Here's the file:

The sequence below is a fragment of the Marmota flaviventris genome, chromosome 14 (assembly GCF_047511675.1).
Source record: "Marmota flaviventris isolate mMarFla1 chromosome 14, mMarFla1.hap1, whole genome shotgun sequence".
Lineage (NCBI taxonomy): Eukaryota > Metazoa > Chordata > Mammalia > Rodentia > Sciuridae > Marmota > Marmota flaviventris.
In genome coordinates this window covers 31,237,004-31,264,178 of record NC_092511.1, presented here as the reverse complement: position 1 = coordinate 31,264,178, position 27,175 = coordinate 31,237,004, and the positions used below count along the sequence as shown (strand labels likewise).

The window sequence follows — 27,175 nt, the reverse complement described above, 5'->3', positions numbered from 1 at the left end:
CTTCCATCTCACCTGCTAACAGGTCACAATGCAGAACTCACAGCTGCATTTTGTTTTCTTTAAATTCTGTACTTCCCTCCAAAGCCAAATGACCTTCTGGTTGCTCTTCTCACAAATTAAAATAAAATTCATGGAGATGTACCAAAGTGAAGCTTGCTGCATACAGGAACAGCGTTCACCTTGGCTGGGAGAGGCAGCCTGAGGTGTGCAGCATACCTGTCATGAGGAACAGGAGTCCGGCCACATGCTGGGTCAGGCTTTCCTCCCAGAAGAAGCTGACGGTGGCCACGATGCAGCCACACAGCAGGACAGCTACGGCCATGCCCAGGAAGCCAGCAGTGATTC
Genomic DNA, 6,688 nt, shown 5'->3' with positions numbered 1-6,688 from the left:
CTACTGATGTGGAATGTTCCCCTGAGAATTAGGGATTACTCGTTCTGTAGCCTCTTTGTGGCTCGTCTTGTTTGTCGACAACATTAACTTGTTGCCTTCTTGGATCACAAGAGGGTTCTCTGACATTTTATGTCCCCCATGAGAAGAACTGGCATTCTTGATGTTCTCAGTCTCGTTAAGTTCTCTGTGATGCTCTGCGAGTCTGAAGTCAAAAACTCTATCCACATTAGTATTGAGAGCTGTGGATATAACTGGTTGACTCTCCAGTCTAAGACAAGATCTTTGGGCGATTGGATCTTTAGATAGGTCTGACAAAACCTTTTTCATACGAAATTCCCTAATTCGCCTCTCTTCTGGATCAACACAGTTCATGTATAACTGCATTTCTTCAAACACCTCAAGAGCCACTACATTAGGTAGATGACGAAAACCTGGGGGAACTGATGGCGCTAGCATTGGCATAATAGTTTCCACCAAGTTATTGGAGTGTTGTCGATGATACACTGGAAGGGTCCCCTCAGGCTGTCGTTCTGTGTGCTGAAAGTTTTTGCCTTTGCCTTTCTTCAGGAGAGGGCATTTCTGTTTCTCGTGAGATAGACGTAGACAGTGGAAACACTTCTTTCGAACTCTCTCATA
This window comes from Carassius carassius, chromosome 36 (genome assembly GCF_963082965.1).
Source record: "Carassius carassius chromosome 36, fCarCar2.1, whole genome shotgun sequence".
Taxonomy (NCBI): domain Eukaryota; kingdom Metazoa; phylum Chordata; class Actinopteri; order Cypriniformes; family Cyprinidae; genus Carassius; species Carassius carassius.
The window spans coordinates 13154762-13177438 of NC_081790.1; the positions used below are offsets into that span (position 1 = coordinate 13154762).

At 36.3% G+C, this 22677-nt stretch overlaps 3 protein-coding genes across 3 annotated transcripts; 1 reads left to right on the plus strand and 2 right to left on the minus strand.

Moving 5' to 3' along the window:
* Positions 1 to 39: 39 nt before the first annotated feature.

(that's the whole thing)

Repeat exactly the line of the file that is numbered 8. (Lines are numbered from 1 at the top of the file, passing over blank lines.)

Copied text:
CTACTGATGTGGAATGTTCCCCTGAGAATTAGGGATTACTCGTTCTGTAGCCTCTTTGTGGCTCGTCTTGTTTGTCGACAACATTAACTTGTTGCCTTCTTGGATCACAAGAGGGTTCTCTGACATTTTATGTCCCCCATGAGAAGAACTGGCATTCTTGATGTTCTCAGTCTCGTTAAGTTCTCTGTGATGCTCTGCGAGTCTGAAGTCAAAAACTCTATCCACATTAGTATTGAGAGCTGTGGATATAACTGGTTGACTCTCCAGTCTAAGACAAGATCTTTGGGCGATTGGATCTTTAGATAGGTCTGACAAAACCTTTTTCATACGAAATTCCCTAATTCGCCTCTCTTCTGGATCAACACAGTTCATGTATAACTGCATTTCTTCAAACACCTCAAGAGCCACTACATTAGGTAGATGACGAAAACCTGGGGGAACTGATGGCGCTAGCATTGGCATAATAGTTTCCACCAAGTTATTGGAGTGTTGTCGATGATACACTGGAAGGGTCCCCTCAGGCTGTCGTTCTGTGTGCTGAAAGTTTTTGCCTTTGCCTTTCTTCAGGAGAGGGCATTTCTGTTTCTCGTGAGATAGACGTAGACAGTGGAAACACTTCTTTCGAACTCTCTCATA